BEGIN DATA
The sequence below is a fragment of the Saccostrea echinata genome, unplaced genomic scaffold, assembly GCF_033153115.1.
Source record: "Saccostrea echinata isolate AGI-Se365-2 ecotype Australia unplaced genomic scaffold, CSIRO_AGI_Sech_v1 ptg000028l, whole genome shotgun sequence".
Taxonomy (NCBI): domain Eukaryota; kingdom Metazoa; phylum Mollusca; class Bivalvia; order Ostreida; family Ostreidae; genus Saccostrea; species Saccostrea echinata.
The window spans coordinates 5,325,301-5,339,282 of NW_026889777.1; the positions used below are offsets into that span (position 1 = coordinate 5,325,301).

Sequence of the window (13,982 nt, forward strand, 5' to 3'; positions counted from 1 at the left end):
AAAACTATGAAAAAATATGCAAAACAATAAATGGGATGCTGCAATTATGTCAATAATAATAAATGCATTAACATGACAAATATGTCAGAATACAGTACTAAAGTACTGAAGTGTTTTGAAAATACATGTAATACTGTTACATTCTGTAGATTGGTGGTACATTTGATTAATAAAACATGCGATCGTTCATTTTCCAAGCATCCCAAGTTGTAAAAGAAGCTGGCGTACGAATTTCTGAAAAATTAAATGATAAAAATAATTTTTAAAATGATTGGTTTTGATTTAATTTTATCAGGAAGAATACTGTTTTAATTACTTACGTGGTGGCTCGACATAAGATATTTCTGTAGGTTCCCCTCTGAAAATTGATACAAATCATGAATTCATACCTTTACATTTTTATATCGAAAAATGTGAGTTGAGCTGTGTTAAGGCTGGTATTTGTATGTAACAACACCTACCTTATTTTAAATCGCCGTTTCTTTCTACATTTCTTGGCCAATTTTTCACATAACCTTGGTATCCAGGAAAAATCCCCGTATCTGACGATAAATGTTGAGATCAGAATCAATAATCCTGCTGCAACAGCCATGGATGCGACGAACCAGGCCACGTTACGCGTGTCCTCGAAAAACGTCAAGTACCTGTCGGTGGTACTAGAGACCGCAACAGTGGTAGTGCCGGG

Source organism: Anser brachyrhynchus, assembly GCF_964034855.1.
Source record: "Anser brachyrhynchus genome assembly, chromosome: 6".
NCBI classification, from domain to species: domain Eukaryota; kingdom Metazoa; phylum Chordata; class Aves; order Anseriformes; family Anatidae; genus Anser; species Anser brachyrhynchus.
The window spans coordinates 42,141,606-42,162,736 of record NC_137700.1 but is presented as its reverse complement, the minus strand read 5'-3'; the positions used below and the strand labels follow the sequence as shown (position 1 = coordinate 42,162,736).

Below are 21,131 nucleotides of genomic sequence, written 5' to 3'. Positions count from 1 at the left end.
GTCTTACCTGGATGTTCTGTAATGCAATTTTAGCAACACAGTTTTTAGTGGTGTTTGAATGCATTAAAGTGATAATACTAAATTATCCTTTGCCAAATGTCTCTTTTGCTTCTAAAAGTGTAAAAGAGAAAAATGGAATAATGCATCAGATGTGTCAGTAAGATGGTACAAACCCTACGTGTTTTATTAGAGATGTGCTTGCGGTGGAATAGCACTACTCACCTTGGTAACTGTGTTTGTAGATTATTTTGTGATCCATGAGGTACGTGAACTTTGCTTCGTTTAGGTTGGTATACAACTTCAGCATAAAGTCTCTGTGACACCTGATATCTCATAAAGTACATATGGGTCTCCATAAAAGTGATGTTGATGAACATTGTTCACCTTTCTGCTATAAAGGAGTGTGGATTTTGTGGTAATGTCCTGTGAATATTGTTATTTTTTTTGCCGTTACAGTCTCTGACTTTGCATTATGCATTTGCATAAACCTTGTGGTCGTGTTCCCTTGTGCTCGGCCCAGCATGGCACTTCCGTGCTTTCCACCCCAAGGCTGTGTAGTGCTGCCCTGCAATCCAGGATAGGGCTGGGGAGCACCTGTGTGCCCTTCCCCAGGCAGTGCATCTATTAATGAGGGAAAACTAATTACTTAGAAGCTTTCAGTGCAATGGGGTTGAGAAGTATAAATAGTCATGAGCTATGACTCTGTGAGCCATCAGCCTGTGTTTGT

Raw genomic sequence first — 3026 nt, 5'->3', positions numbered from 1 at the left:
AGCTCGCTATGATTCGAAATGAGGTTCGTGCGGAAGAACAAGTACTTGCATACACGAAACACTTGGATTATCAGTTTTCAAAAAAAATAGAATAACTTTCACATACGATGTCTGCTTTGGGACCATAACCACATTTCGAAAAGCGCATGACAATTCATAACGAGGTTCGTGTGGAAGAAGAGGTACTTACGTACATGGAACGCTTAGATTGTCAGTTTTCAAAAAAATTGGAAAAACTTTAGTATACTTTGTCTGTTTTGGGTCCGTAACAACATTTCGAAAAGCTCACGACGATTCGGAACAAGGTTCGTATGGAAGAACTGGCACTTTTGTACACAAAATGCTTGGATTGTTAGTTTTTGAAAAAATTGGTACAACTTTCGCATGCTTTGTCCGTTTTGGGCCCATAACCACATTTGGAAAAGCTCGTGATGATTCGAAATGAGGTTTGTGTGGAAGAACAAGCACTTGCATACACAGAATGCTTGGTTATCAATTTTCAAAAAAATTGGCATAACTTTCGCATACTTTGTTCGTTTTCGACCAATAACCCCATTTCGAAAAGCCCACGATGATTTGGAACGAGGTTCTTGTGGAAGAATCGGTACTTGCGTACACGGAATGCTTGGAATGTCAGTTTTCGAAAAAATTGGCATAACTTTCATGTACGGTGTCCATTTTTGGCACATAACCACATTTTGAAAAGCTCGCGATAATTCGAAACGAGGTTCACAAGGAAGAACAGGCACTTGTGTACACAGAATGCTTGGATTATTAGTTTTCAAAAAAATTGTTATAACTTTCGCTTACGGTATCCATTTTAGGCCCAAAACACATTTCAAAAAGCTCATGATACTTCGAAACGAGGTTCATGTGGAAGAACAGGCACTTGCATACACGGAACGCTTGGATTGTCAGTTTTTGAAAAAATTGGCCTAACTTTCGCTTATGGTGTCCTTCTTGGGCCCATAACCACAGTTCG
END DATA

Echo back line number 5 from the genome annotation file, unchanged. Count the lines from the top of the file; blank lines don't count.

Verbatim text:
Sequence of the window (13,982 nt, forward strand, 5' to 3'; positions counted from 1 at the left end):